Ursula goes after the Chalice herself to exorcise it as due to the amount of mala-energy its consumed, it became the ultimate malademon. She closes the door on Edda and telling him that she plans to make up for what he did. Seeing that he needs to stop her because the Stark Dispeller doesn't work, Edda finds security footage of Ursula inside the Chalice's room, running away after seeing that it failed. Coming out the other side, Edda finds Ursula with strange veins attached to her arm, saying that she had been hurt by the Chalice. Edda decides to defeat it himself, asking Hemo to take care of her and revealing to Ursula he was an exorcist. Encountering the Chalice, he is able to defeat it until it transforms into its true form. Ursula comes in to help Edda exorcise the Chalice, and does so successfully.

Ursula plans to kill herself in atonement for everything she's done about the malademon threat and her involvement with Truth Sword until Edda and Hemo talk her out of it, telling her to make people happy. Realizing this, she, along with Edda and Hemo laugh as they leave the lab. After leaving the building, Ursula plans to help ill people around the world, and Edda plans to continue his exorcism journey. The two part ways, Ursula declaring that 'Ursula' is dead, and that she's ready to embrace her new identity as Kirika, and Edda and Hemo ready for their next assignment.

Reception[edit]

Reception
Aggregate scores
AggregatorScore
GameRankings58%[2]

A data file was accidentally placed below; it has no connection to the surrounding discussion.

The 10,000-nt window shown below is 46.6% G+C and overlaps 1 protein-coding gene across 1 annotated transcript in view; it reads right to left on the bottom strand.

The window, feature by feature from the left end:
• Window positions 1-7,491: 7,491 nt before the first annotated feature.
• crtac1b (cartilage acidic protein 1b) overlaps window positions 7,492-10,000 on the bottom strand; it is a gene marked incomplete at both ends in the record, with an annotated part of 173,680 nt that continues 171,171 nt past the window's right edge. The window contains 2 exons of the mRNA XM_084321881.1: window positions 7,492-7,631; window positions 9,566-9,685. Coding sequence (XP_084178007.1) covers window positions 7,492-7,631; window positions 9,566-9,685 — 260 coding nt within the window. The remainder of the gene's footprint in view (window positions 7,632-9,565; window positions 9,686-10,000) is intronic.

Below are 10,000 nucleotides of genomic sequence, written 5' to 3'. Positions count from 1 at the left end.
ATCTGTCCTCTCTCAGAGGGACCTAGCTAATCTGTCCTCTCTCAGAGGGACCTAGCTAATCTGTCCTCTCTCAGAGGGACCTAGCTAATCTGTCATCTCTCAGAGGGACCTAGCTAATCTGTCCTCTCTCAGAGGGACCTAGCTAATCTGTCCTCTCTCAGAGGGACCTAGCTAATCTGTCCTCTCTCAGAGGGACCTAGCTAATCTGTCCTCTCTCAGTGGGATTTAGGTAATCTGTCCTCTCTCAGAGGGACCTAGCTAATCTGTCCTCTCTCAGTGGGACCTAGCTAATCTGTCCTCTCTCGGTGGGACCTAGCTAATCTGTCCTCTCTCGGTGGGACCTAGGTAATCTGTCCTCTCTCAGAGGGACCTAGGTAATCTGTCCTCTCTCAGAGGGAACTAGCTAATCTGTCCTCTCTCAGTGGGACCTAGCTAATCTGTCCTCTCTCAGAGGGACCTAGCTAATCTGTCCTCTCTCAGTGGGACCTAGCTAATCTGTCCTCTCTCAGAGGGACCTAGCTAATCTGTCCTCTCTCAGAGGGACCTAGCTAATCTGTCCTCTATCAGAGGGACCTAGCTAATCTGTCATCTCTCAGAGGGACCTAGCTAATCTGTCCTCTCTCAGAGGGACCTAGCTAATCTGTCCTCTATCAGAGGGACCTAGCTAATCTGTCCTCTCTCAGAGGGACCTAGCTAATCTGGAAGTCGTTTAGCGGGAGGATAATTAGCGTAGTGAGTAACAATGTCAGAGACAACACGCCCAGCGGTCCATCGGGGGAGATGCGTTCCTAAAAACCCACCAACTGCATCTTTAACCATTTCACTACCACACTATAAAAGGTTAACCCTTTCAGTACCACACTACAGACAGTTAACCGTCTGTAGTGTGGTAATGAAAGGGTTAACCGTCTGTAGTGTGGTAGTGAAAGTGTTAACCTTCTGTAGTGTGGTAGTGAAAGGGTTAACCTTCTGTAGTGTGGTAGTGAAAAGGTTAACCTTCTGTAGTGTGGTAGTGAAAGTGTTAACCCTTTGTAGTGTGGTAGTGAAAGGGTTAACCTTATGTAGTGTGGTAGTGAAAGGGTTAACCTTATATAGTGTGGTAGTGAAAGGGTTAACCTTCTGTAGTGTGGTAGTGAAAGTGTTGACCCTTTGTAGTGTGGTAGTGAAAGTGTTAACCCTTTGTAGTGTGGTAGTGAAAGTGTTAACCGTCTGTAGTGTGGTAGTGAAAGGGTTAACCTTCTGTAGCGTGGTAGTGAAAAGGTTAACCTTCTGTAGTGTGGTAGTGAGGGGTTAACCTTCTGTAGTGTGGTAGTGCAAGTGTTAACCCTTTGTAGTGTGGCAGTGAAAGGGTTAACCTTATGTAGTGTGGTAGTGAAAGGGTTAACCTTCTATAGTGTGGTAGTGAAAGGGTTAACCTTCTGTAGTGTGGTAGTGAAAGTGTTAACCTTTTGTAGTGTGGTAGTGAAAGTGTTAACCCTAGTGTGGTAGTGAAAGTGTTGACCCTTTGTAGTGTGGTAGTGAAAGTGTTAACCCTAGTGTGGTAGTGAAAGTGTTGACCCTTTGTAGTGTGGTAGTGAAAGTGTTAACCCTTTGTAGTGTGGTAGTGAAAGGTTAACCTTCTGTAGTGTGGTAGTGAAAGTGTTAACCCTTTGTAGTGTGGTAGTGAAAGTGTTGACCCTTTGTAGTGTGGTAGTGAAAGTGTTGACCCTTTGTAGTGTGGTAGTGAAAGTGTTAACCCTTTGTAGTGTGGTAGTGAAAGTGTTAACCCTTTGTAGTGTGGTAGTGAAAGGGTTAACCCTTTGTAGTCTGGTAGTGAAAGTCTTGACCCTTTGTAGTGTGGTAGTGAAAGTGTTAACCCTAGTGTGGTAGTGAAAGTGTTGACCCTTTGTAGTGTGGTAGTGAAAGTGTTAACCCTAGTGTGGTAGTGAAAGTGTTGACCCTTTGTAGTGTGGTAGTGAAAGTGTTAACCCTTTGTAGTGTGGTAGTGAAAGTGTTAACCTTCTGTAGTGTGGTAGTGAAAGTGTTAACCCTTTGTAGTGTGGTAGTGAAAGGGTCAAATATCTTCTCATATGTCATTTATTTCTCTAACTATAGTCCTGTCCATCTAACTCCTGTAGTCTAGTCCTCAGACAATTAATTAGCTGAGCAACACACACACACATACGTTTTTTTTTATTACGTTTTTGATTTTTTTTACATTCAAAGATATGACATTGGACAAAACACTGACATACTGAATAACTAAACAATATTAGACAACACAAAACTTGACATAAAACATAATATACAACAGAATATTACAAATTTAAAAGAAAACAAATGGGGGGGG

Metacritic59/100[3]
Review scores
PublicationScore
EGM5.17/10[4]
Game Informer5.5/10[5]
GameSpot5.3/10[6]
GameSpy3/5 stars[7]
GameTrailers5/10[2]
GameZone7.9/10[8]
IGN6.9/10[1]
OPM (US)2/5 stars[9]
PSM5.5/10[10]
Detroit Free Press2/4 stars[11]

Arc the Lad: End of Darkness was met with generally mixed reviews due to flaws in its storyline and combat system. Reviewers remarked about the weaker conflict than was in the previous game and how the storyline alters or otherwise discards significant plotlines from its predecessor. They also complained how the combat system was convoluted and had a bad control scheme, and the battle animations were long and unresponsive.[12] GameRankings gave it a score of 58%,[2] while Metacritic gave it 59 out of 100.[3]

References[edit]

  1. ^ a b Dunham, Jeremy (2005-06-15). "Arc the Lad: End of Darkness". IGN. Retrieved 2014-02-22. 
  2. ^ a b c "Arc the Lad: End of Darkness for PlayStation 2". GameRankings. CBS Interactive. Retrieved 2014-02-22. 
  3. ^ a b "Arc the Lad: End of Darkness Critic Reviews for PlayStation 2". Metacritic. CBS Interactive. Retrieved 2014-02-22. 
  4. ^ EGM Staff (August 2005). "Arc the Lad: End of Darkness". Electronic Gaming Monthly (194): 113. 
  5. ^ "Arc the Lad: End of Darkness". Game Informer (147): 120. July 2005. 
  6. ^ Mueller, Greg (2005-06-23). "Arc the Lad: End of Darkness Review". GameSpot. Retrieved 2014-02-22. 
  7. ^ Nutt, Christian (2005-06-15). "GameSpy: Arc the Lad: End of Darkness". GameSpy. Retrieved 2014-02-22. 
  8. ^ Bedigian, Louis (2005-06-13). "Arc the Lad: End of Darkness - PS2 - Review". GameZone. Archived from the original on 2008-10-04. Retrieved 2014-02-22. 
  9. ^ "Arc the Lad: End of Darkness". Official U.S. PlayStation Magazine. August 2005. Archived from the original on 2014-02-22. Retrieved 2014-02-22. 
  10. ^ "Review: Arc the Lad: End of Darkness". PSM: 84. August 2005. 
  11. ^ Gardner, Omari (2005-07-03). "Arc the Lad: End of Darkness". Detroit Free Press. Archived from the original on 2005-09-17. Retrieved 2014-02-22. 
  12. ^ RPGFan Review Archived March 3, 2016, at the Wayback Machine.

External links[edit]